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dc.contributor.authorStark, R D Andrew
dc.date.accessioned2018-03-12T09:30:31Z
dc.date.available2018-03-12T09:30:31Z
dc.date.issued2018-04-28
dc.date.submitted2017-08-18
dc.identifier.urihttps://www.repository.cam.ac.uk/handle/1810/273907
dc.description.abstractThis work examines the impact of European integration on modern European states, focusing in particular on the expression of civic, political, and social rights in these states. Without an accurate understanding of how integration has transformed states, those involved in the creation of state institutions--now and in the future--cannot hope to know how their societies will be affected by European integration, what role social voice will play in the governance process, and ultimately, how the European project might play-out. Understanding the effect of European integration on the lives of everyday citizens is the main impetus behind this research. This work aims to provide an objective assessment of the effects of European integration on state transformation and, subsequently, the expression of rights in modern Europe. This is accomplished through the examination of three case studies, each of which focuses on a different policy area. Overall, these case studies cover the time period 1990-2014. Operationalized, the research herein addresses the following question: How has being a member of the European Union or striving to join it changed states and specifically those areas linked to the expression of civic, political, and social rights? Additionally, this study tests a new theoretical construction of statehood--the Member State--so that, in the future, this construct might be used to better inform integration theories. This is all carried-out through statistical analyses that establish causal links for observed changes in the expression of civic, political, and social rights in Europe. The findings of the thesis suggest that the expression of civic and social rights have not been decreasing due to state transformation brought on by European integration, while the expression of political rights have been. Furthermore, this research finds support for the new theoretical construct of Member Statehood.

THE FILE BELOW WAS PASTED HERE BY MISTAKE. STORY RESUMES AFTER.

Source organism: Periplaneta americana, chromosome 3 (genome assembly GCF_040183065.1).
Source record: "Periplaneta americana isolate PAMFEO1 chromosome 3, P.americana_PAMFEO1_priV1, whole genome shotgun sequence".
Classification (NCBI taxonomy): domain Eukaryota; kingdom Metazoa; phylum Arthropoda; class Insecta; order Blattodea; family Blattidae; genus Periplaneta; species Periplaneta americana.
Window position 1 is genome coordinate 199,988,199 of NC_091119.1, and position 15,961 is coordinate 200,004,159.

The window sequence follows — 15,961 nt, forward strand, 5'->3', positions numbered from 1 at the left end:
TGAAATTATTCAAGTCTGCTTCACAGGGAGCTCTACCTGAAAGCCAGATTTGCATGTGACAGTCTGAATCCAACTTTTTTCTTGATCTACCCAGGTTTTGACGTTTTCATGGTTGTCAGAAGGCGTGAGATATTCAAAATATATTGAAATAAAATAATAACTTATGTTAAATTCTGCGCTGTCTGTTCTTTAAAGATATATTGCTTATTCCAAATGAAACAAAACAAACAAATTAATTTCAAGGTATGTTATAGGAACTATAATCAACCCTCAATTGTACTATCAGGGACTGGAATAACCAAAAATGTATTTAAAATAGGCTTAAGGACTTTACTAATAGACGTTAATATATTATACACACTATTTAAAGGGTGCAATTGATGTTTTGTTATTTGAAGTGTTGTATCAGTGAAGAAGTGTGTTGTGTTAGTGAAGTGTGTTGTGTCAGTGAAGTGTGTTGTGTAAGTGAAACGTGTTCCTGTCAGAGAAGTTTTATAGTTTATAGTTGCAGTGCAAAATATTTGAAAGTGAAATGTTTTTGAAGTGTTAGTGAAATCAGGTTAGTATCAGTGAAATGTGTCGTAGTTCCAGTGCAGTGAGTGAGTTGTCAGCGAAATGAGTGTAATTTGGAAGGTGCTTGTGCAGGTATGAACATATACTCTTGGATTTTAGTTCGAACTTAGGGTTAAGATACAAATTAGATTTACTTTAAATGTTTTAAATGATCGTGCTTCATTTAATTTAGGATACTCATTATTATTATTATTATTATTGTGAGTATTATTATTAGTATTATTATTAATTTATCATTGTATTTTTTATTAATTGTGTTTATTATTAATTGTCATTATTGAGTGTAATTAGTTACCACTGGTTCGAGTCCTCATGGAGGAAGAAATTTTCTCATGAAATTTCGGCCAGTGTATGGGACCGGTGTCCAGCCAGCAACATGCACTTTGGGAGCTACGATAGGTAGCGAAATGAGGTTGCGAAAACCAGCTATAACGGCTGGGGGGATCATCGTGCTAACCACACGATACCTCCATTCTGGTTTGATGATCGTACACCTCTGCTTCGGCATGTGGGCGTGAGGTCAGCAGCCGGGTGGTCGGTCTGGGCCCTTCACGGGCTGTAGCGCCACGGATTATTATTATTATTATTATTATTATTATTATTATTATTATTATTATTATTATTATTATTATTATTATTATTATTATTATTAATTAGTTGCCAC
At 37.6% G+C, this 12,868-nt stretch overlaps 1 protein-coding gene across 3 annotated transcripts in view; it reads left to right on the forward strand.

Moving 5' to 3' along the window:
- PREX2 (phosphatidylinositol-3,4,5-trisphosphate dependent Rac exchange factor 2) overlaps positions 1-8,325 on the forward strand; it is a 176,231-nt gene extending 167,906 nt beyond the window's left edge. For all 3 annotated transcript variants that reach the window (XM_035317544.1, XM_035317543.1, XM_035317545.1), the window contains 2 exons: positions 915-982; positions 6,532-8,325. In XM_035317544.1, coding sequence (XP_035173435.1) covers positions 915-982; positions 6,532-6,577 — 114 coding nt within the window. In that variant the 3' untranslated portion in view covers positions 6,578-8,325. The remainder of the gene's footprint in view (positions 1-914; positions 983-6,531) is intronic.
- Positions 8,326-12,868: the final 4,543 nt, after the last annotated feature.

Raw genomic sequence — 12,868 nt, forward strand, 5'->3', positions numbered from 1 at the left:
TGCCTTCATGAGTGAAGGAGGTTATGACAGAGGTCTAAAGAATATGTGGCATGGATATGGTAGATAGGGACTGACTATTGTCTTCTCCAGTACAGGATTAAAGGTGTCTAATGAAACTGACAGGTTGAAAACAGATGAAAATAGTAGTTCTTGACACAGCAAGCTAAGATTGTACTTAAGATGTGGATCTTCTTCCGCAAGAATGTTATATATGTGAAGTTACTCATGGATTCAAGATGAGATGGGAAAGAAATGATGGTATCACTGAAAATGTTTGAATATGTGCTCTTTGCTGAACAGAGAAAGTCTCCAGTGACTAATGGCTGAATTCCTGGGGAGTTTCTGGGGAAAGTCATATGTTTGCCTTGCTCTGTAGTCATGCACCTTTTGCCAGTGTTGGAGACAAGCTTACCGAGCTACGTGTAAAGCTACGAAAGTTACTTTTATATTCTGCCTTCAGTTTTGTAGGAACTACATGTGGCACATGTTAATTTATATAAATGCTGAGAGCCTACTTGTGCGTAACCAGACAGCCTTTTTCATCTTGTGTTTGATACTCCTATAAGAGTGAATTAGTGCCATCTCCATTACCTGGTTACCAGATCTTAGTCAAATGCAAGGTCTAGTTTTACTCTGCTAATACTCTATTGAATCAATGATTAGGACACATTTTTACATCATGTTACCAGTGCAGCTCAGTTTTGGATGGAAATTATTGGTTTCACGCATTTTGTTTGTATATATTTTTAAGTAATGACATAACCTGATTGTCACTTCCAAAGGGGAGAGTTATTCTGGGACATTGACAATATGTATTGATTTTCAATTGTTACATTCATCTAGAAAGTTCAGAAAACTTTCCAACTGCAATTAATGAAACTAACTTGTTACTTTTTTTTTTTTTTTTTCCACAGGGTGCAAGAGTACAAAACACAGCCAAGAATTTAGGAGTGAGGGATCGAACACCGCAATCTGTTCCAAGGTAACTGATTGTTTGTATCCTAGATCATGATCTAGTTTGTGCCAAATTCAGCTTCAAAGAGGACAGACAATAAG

dc.language.isoen
dc.rightsAll rights reserved
dc.rightsAll Rights Reserveden
dc.rights.urihttps://www.rioxx.net/licenses/all-rights-reserved/en
dc.subjectEuropean Integration
dc.subjectState Transformation
dc.subjectCivic Rights
dc.subjectPolitical Rights
dc.subjectSocial Rights
dc.subjectInstitutions
dc.subjectPublic Policy
dc.subjectEuropean Union
dc.subjectQuantitative Analysis
dc.subjectMember Statehood
dc.subjectState-Building
dc.titleState Transformation and European Integration: The Expression of Rights (1990-2014)
dc.typeThesis
dc.type.qualificationlevelDoctoral
dc.type.qualificationnameDoctor of Philosophy (PhD)
dc.publisher.institutionUniversity of Cambridge
dc.publisher.departmentDepartment of Politics and International Studies
dc.date.updated2018-03-11T09:27:35Z
dc.identifier.doi10.17863/CAM.20983
dc.publisher.collegeHughes Hall
dc.type.qualificationtitlePhD in Politics and International Studies
cam.supervisorBickerton, Christopher J.
datacite.issupplementedby.doi10.17863/CAM.21011
cam.thesis.fundingfalse
rioxxterms.freetoread.startdate2400-01-01


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